What happens in my body when I get food poisoning?
Was it the leftovers you had for lunch, or that dodgy takeaway?
Most of us are all too familiar with the unpleasant symptoms of food poisoning, from vomiting to diarrhoea and debilitating stomach cramps. Although viruses play a role, bacteria are common offenders, with Salmonella and Campylobacter topping the poisoning charts. Some bacteria wreak havoc by multiplying in the body before delivering their toxins, which spark an immune reaction in the gut. Others, such as Staphylococcus aureus, poison us by contaminating food with toxins.
Some bacteria or enterotoxins (intestinal toxins) can survive harsh stomach conditions, making their way to the gut. There, the misery begins, sometimes up to 72 hours after eating the offending meal.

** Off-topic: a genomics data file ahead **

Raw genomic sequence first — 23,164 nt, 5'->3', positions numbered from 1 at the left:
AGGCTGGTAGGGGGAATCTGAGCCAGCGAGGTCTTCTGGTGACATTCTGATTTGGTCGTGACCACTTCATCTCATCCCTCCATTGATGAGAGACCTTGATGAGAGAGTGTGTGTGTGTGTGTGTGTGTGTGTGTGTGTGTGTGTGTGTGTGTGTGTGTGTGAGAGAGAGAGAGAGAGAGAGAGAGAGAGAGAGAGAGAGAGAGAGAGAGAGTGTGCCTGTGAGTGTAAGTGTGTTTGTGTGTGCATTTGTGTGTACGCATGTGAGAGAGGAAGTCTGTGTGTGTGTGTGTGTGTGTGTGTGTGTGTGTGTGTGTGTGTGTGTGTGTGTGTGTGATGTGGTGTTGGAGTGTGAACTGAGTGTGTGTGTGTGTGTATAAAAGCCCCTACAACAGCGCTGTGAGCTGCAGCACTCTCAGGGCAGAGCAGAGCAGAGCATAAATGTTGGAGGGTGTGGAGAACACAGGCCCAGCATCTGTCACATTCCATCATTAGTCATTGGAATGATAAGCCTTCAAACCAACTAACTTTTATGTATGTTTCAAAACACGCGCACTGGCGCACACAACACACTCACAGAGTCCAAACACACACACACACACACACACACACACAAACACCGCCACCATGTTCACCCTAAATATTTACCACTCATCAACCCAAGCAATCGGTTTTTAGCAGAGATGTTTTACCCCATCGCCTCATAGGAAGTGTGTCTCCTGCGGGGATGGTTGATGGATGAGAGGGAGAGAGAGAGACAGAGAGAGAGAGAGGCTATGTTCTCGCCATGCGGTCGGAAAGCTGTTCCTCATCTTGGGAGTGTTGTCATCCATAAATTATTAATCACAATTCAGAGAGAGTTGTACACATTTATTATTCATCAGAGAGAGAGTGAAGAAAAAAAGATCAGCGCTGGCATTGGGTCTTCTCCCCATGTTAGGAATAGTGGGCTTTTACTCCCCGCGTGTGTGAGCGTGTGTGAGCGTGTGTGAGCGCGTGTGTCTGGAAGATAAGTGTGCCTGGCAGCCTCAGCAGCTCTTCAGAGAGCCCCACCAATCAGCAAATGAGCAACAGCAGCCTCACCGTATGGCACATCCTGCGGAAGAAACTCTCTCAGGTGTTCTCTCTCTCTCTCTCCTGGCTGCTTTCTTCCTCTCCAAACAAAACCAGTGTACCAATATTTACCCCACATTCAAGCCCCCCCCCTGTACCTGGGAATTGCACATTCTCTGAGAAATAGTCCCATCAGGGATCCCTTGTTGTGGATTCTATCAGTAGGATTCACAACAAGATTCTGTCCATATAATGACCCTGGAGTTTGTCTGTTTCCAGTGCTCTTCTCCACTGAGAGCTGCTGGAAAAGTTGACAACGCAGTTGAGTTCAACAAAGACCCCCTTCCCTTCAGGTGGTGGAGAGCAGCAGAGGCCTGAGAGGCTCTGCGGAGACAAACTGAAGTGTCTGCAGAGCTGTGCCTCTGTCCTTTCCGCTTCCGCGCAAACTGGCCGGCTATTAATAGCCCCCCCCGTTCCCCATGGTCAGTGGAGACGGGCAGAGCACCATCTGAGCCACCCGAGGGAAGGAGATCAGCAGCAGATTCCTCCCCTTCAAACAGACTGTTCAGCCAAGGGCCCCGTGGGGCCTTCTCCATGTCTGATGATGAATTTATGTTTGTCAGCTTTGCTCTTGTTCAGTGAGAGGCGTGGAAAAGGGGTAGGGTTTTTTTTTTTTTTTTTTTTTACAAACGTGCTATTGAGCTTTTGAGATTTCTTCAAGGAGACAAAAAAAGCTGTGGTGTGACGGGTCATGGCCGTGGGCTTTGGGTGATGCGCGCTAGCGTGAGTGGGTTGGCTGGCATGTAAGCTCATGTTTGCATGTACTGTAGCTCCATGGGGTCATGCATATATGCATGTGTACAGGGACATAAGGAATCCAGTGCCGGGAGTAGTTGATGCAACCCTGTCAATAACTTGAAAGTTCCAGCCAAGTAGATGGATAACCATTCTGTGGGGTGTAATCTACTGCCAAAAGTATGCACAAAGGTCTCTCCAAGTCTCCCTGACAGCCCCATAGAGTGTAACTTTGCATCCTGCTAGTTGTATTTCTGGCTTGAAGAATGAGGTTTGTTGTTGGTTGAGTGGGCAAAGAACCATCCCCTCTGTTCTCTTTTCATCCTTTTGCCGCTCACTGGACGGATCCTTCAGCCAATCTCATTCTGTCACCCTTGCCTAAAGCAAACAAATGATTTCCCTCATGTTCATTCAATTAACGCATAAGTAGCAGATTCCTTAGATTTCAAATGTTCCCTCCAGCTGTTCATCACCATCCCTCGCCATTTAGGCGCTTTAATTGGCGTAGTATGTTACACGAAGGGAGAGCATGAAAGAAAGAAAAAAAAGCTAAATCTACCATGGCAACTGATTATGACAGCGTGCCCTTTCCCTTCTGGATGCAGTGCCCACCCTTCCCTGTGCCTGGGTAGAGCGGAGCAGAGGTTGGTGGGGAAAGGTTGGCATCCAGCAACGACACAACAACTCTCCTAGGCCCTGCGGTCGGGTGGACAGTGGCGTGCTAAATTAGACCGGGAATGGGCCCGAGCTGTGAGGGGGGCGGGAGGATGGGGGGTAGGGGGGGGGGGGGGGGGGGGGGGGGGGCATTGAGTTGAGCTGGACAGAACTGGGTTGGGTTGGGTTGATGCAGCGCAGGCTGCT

Undetected by the body’s immune system, the bacteria quietly multiply, producing toxins. These invade and penetrate the gut lining, setting off a strong immune response.
Immune cells release signalling proteins called pro-inflammatory cytokines, which set in motion a series of steps causing gut inflammation and swelling, leading to discomfort.
The intestinal wall is designed to absorb nutrients and water from food. Bacterial toxins can cause pores to open in the wall, allowing water and other molecules to flood in.
Diarrhoea and dehydration
The excess fluid and electrolytes in the gut lead to watery diarrhoea, which has a beneficial role of flushing out the bacteria and their toxins. It can, however, cause dehydration.
Some bacteria don’t cause vomiting, but Staphylococcus aureus enterotoxins do. Research suggests that they may stimulate the vagus nerve which transmits a signal to the brain’s vomiting centre.
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